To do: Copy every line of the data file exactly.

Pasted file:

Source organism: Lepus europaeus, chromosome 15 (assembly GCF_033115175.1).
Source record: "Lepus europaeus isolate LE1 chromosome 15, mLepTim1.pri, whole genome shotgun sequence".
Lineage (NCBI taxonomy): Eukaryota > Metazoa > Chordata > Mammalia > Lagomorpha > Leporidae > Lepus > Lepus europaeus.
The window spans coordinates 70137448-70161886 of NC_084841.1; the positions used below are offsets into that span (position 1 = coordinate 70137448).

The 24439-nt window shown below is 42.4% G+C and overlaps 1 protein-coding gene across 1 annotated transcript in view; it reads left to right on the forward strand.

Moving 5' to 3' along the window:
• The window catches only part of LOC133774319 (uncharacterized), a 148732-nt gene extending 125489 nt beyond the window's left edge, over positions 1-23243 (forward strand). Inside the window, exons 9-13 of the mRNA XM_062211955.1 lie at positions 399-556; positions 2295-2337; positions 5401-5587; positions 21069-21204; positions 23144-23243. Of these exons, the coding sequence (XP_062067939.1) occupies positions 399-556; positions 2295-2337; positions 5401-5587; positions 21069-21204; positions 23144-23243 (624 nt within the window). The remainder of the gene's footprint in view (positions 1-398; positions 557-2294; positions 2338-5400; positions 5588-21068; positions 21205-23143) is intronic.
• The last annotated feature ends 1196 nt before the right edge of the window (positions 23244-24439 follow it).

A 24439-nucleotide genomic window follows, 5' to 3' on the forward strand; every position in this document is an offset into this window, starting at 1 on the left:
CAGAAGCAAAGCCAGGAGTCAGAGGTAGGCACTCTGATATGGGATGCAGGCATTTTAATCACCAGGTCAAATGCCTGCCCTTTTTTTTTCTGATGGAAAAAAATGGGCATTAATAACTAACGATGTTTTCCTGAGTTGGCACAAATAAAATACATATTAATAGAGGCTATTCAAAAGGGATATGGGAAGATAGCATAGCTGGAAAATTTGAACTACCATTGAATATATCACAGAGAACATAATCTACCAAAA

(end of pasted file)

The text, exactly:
Source organism: Lepus europaeus, chromosome 15 (assembly GCF_033115175.1).
Source record: "Lepus europaeus isolate LE1 chromosome 15, mLepTim1.pri, whole genome shotgun sequence".
Lineage (NCBI taxonomy): Eukaryota > Metazoa > Chordata > Mammalia > Lagomorpha > Leporidae > Lepus > Lepus europaeus.
The window spans coordinates 70137448-70161886 of NC_084841.1; the positions used below are offsets into that span (position 1 = coordinate 70137448).

The 24439-nt window shown below is 42.4% G+C and overlaps 1 protein-coding gene across 1 annotated transcript in view; it reads left to right on the forward strand.

Moving 5' to 3' along the window:
• The window catches only part of LOC133774319 (uncharacterized), a 148732-nt gene extending 125489 nt beyond the window's left edge, over positions 1-23243 (forward strand). Inside the window, exons 9-13 of the mRNA XM_062211955.1 lie at positions 399-556; positions 2295-2337; positions 5401-5587; positions 21069-21204; positions 23144-23243. Of these exons, the coding sequence (XP_062067939.1) occupies positions 399-556; positions 2295-2337; positions 5401-5587; positions 21069-21204; positions 23144-23243 (624 nt within the window). The remainder of the gene's footprint in view (positions 1-398; positions 557-2294; positions 2338-5400; positions 5588-21068; positions 21205-23143) is intronic.
• The last annotated feature ends 1196 nt before the right edge of the window (positions 23244-24439 follow it).

A 24439-nucleotide genomic window follows, 5' to 3' on the forward strand; every position in this document is an offset into this window, starting at 1 on the left:
CAGAAGCAAAGCCAGGAGTCAGAGGTAGGCACTCTGATATGGGATGCAGGCATTTTAATCACCAGGTCAAATGCCTGCCCTTTTTTTTTCTGATGGAAAAAAATGGGCATTAATAACTAACGATGTTTTCCTGAGTTGGCACAAATAAAATACATATTAATAGAGGCTATTCAAAAGGGATATGGGAAGATAGCATAGCTGGAAAATTTGAACTACCATTGAATATATCACAGAGAACATAATCTACCAAAA